Time and attendance for project time recording – Part 2
14 Wednesday Jul 2021
14 Wednesday Jul 2021
06 Tuesday Jul 2021
06 Tuesday Dec 2016
≈ Comments Off on Timesheets & missing working time
Before invoicing project customers and/or preparing the month-end close, it is a common practice to verify that all employees have recorded their working time. Dynamics AX supports this verification process through the missing timesheet report shown in the next screen-print.
Note: The manager that can be identified in the last column of the missing timesheet report is the one that is specified in the ‘reports to’ field of the employee’s position assignment and can be found in the Human Resource (HR) module.
An alternative to generating the missing timesheet report is using the periodic missing timesheet email notification functionality. This periodic process sends automatic email reminders to those employees – not their superiors/managers (!) – that have not recorded their working time through timesheets. The content of the email is thereby defined in an email template, which needs to be linked to the Email Id field in the project parameters form shown in the next figure.
A major problem with the missing timesheet report (and the email notification process) is that it only verifies that some working time has been recorded. It does, however, not check whether and how much time is missing. The following screen-prints demonstrate the aforementioned by showing the content of the missing timesheet report for an employee (‘Julia’) that creates and saves her timesheet in a first step, submits it later on and finally gets it posted.
Step 1: Create & save timesheet
Step 2: Submit timesheet
Step 3: Post timesheet
As one can identify from the previous screen-prints, the missing timesheet report does not include the employee (‘Julia’) anymore once the timesheet has been posted. This outcome is quite astonishing because only a single hour of working time has been recorded, which is by far less than what has been contractually agreed upon with the employee (40 hours/week).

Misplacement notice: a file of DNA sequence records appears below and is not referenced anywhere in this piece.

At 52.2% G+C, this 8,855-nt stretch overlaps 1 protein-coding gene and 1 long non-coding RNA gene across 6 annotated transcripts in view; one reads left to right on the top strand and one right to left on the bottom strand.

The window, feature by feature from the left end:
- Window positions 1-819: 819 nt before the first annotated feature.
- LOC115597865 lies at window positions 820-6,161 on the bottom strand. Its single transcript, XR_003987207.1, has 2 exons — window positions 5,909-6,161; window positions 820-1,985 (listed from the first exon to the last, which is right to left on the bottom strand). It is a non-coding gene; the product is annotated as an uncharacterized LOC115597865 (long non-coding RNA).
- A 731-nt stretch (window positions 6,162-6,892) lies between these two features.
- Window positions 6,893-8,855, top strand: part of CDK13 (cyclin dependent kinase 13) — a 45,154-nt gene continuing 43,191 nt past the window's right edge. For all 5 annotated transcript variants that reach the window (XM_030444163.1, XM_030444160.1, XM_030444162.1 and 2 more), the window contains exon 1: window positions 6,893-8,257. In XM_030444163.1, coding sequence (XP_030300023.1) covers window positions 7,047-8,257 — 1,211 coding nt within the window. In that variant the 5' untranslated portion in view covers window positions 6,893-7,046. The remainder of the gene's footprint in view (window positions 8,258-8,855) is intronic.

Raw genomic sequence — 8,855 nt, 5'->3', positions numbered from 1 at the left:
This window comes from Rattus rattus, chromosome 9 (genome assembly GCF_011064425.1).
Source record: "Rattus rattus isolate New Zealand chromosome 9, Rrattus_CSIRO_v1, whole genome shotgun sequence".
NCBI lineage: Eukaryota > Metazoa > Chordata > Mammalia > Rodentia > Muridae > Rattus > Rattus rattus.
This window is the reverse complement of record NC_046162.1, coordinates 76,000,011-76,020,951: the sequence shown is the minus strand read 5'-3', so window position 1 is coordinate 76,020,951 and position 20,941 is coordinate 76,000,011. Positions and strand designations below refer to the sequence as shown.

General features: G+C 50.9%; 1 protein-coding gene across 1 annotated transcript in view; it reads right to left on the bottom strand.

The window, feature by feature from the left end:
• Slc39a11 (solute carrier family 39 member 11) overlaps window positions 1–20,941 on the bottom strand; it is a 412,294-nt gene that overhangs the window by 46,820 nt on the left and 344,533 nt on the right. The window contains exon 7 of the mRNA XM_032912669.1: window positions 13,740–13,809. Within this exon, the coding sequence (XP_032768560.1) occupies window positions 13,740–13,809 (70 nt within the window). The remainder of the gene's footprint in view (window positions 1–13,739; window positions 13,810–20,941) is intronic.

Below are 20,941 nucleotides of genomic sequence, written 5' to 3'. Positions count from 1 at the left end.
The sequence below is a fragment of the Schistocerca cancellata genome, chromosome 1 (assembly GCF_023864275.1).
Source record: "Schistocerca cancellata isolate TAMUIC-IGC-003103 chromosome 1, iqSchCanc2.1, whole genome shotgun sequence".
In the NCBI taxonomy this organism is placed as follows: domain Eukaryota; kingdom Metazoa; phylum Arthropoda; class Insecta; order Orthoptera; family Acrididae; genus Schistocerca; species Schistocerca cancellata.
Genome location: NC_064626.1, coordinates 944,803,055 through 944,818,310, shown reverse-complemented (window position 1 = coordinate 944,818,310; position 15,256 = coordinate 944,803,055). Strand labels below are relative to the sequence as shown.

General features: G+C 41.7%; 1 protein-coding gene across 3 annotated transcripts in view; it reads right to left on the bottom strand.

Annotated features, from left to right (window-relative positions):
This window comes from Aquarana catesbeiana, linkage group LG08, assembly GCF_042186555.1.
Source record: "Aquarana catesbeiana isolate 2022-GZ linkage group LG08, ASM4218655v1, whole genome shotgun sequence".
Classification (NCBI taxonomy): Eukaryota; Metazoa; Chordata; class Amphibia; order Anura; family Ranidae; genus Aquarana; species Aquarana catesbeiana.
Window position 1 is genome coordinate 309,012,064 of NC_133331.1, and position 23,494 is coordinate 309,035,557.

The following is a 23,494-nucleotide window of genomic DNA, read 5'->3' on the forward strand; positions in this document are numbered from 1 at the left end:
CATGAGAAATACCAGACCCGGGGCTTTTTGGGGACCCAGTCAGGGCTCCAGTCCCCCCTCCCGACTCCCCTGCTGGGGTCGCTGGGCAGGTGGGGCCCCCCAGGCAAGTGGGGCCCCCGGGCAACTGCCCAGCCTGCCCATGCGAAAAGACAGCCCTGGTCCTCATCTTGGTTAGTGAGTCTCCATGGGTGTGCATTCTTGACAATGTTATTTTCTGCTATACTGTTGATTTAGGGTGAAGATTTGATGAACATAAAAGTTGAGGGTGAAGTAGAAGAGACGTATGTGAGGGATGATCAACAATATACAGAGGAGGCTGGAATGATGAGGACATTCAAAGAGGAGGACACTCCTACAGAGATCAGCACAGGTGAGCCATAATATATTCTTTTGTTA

Against the background of this result, it can be summarized that the missing timesheet functionality and the periodic email notification process are per se not sufficient to ensure that employees recorded all of their working time.
If the missing timesheet functionalities are not sufficient to verify whether or not employees recorded all of their working time, the question arises what other additional instruments are available that can help ensuring that employees record at least their contractually determined working time.
The main instrument available for that purpose is the timesheet policy feature. Provided that the contractual working time of employees is setup in a calendar and given that the timesheet policy prevents employees from submitting their timesheets if less than the contractually determined working time has been recorded, one can ensure that employees record their complete working time. The following example demonstrates how this can be achieved based on the timesheet policy configuration shown in the next screen-print.
The timesheet policy illustrated in the screen-print above prevents users from submitting and posting timesheets with less than 40 hours working time recorded. Timesheets that include less hours – such as the one shown below – cannot be submitted and will consequently be picked up in the missing timesheet report. The following screen-prints exemplify this system behavior.
Please note that what has been said for timesheets that include less time than the one specified in the timesheet policy also applies for employees that have not even created a timesheet. It is thus the combined application of the timesheet policy and the missing timesheet report which help ensuring that employees recorded all of their working time.
Note: The illustrated timesheet policy and application of the missing timesheet report assume (a) that employees submit their working times only once a week in a single timesheet and (b) that employees record their full working time including absence times for holiday, illness, etc. Through a slightly different setup, the same result can also be achieved if employees are supposed to record their working time on a daily basis.